Whether it’s catching a local music festival, marching or rallying for a cause, or navigating a bustling street fair, crowded events can be stressful for people with disabilities. We compiled a list of things to consider before, during, and after attending an outdoor event to help make your experience as stress-free—and safe—as possible.
Please note: While we have tried to consider as many aspects of events within the community and outdoor spaces as possible, we in no way presume these tips cover everything that may arise when trying to access events. We strongly suggest you do your own research before heading out to any community event. (And don’t forget the sunscreen!)
Before the Event
WATCH THE WEATHER
For individuals with a spinal cord injury or related disability, it can be harder to regulate your body temperature. It’s always a good idea to plan for the weather and specific location! Think about the area of a city you will be at or passing by for the event. Is it near a body of water? What time of year is it? Are gusts of wind to be expected? Will it be in the sweltering heat? If you think ahead of these environmental factors, it may be a lot easier to plan your clothing choices and avoid temperature-related issues.
WALK OR RIDE?
Consider researching the accessibility of the event ahead of time. Some events that involve walking for periods of time (i.e. marches, protests, parades) operate an accessible vehicle for folks with mobility issues. Some events, such as performances or parades, have designated accessible viewing areas for disabled attendees and their friends. Many events do list their accessibility features on their websites or Facebook event pages. If you have trouble finding the info feel free to reach out to them directly via email or phone! You can typically find this on the event website.
If taking transit, it’s always helpful to look up your available route(s) ahead of time. This can save some of the confusion when trying to find a bus stop through a large crowd of people.If driving to the event, find out where the accessible parking spots nearest to your destination are.
Charge your phone fully (and your power chair) before heading out to the event in case you get separated from anyone you are with and need to find them in the crowd. Your phone is also very valuable if you need to find alternate driving or transit routes due to unexpected changes that can occur the day of!
During the Event
LOCATION, LOCATION, (ACCESSIBLE) LOCATION
Once you’re at the event, it may be beneficial to locate any accessible areas right away to ensure you can find them later on in the day or if it gets uncomfortably busy. Some events only offer accessible spaces on a first come, first serve basis so it never hurts to be early.
KEEP COOL, CALM AND HYDRATED
Ensure you have plenty of water with you or available nearby, and don’t forget your wallet! If you have trouble regulating your temperature due to SCI, you may want to ensure you have a plan for any overheating that could occur. Know where to find shade, potential indoor escapes, and the nearest place for a cold drink!
Check if there’s an accessible bathroom that works for your specific needs. Make sure you know where the bathroom is, and enjoy all the drinks your heart (and bladder!) could want. What if the bathroom isn’t really accessible, or there isn’t one whatsoever? In this unfortunate case, it will take more planning on your part to base your time around this. You could try to find another bathroom nearby the area you are spending your time at, or plan your need to use a bathroom around the time to go home.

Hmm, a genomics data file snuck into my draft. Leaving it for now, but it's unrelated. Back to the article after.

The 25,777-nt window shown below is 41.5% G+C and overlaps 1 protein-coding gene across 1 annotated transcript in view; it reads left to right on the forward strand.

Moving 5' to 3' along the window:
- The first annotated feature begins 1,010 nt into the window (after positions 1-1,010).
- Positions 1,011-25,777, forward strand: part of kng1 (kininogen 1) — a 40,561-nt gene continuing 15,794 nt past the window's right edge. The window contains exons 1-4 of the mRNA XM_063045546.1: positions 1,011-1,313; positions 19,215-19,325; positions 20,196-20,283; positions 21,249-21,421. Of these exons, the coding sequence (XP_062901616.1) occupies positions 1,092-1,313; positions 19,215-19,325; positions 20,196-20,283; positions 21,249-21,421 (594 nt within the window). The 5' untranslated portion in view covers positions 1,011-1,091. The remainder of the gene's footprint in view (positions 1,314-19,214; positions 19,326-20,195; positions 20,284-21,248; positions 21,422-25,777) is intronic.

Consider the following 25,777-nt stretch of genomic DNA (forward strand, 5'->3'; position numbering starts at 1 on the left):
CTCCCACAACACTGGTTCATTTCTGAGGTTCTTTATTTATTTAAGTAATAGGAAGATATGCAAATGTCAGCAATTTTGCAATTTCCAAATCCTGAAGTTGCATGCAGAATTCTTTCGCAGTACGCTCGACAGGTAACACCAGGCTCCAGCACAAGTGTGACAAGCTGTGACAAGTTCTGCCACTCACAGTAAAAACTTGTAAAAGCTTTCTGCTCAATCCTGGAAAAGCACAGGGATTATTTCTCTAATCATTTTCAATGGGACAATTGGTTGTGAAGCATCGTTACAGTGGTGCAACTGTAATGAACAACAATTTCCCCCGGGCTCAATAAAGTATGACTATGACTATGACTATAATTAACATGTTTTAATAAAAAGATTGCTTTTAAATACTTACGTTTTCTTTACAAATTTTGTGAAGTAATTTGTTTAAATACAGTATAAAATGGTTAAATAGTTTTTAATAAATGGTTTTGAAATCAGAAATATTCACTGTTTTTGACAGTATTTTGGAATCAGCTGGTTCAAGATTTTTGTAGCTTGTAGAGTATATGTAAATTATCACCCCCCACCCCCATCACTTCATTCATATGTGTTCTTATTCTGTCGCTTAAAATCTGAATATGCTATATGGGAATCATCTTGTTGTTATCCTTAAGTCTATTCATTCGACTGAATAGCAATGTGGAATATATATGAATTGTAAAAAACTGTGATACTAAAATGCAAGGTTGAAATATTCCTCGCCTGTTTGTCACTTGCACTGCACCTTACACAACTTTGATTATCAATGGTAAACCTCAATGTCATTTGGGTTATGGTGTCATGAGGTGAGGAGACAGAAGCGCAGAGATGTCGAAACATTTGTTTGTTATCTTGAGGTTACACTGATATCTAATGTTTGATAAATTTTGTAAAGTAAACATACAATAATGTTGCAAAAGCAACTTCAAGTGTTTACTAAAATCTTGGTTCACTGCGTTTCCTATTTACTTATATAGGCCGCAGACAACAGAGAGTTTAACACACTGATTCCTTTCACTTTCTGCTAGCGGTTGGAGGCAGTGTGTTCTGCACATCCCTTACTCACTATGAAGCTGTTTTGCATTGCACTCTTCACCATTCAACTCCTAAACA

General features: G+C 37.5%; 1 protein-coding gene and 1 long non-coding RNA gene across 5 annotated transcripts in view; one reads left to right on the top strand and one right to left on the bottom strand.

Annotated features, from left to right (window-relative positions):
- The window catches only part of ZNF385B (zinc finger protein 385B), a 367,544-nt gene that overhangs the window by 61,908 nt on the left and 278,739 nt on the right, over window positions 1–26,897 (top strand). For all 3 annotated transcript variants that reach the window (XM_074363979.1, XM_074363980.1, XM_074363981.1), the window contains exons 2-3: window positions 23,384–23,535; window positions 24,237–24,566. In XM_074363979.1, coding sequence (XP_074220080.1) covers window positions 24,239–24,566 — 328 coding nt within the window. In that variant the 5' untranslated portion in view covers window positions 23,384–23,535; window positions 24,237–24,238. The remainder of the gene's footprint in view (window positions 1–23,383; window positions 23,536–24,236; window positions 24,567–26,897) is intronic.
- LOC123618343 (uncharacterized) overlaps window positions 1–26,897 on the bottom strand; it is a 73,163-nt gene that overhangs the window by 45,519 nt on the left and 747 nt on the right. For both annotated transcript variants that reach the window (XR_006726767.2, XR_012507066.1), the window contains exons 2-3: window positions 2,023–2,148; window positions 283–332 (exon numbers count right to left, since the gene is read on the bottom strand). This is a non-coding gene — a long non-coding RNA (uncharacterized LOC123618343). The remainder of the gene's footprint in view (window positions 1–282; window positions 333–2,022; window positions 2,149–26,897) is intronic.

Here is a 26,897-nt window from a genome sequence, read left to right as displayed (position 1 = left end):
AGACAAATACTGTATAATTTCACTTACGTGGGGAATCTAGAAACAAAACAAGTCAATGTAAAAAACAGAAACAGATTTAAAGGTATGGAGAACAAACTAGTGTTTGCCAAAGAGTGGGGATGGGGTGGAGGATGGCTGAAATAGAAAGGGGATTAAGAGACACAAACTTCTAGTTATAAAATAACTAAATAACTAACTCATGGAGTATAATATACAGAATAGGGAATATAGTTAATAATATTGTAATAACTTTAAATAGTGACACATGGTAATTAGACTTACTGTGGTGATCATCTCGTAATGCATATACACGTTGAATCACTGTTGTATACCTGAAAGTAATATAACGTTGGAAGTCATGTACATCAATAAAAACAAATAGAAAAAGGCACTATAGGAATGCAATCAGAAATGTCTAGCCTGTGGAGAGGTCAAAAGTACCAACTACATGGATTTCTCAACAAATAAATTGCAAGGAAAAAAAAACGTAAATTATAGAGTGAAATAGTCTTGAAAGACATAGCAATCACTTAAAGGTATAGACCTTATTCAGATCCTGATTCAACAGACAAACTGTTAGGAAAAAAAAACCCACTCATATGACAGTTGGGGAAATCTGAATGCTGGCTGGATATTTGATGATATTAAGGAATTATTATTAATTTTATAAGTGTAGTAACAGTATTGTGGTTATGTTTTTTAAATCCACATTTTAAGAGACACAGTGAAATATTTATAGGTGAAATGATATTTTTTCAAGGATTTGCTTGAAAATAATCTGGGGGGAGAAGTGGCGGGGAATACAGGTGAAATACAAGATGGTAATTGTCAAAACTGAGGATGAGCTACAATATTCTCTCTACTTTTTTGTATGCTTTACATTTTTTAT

After the Event
KNOW YOUR GO TIME
You may wish to consider leaving the event early to have an easier time getting back to your mode of transportation and avoiding traffic. While this may not be ideal, it can save you a lot of trouble with the crowds or traffic jams when everyone decides to leave all at once.
MAKE AN EXIT PLAN
Know the easiest route out of the area. It might sound simple, but once you’re amongst huge numbers of people, it can become disorienting to find your way while also avoiding peoples’ toes and other confused passers-by.
Upcoming Pride Events Around British Columbia
VANCOUVER PRIDE PARADE
Sunday, August 5, 2018
12pm – 3pm
Accessibility Info: There are two accessible Pride Parade viewing areas. The main one is located on the North side of Beach Ave at Broughton. This space features accessible port-a-potties, and a shaded viewing area with chairs and space for mobility devices. Expect ASL interpretation of parade commentary, a live description (by VocalEye) of the parade for those with vision loss, and on-site volunteers available to assist you. A secondary accessible viewing area, located outside of Denman Place Mall, contains a shaded viewing area with chairs.
VANCOUVER DYKE MARCH
When: Saturday, August 4, 2018
Time: 12pm – 5pm
Where: The march begins at McSpadden Park and ends at Grandview Park for a Festival
Accessibility Info: Anyone using a mobility device is invited to lead the march/set the pace behind the Rainbow Concert Band that heads the march. Marshals at the beginning of the parade will ensure the pace is kept.
TRANS, TWO SPIRIT, GENDERQUEER, INTERSEX MARCH
When: Friday, August 3, 2018
Where: March begins at Clark Park (Commercial x 14th) and ends at Victoria Park (Victoria x Grant)
Accessibility Info: Marchers with mobility issues are asked to go to the front to set the pace. (Marshals will ensure no one gets behind.) Wheelchairs users who can’t/don’t want to march, can ride in a specially-rented accessible van and be transported to the celebration at the end of the march. At the celebration park, there are accessible bathrooms.
Many cities outside of Vancouver host Pride events as well, and some take place at other times of year. For up to date information, check out the Pride websites for the following locations:
South Okanagan Similkameen
Fort St John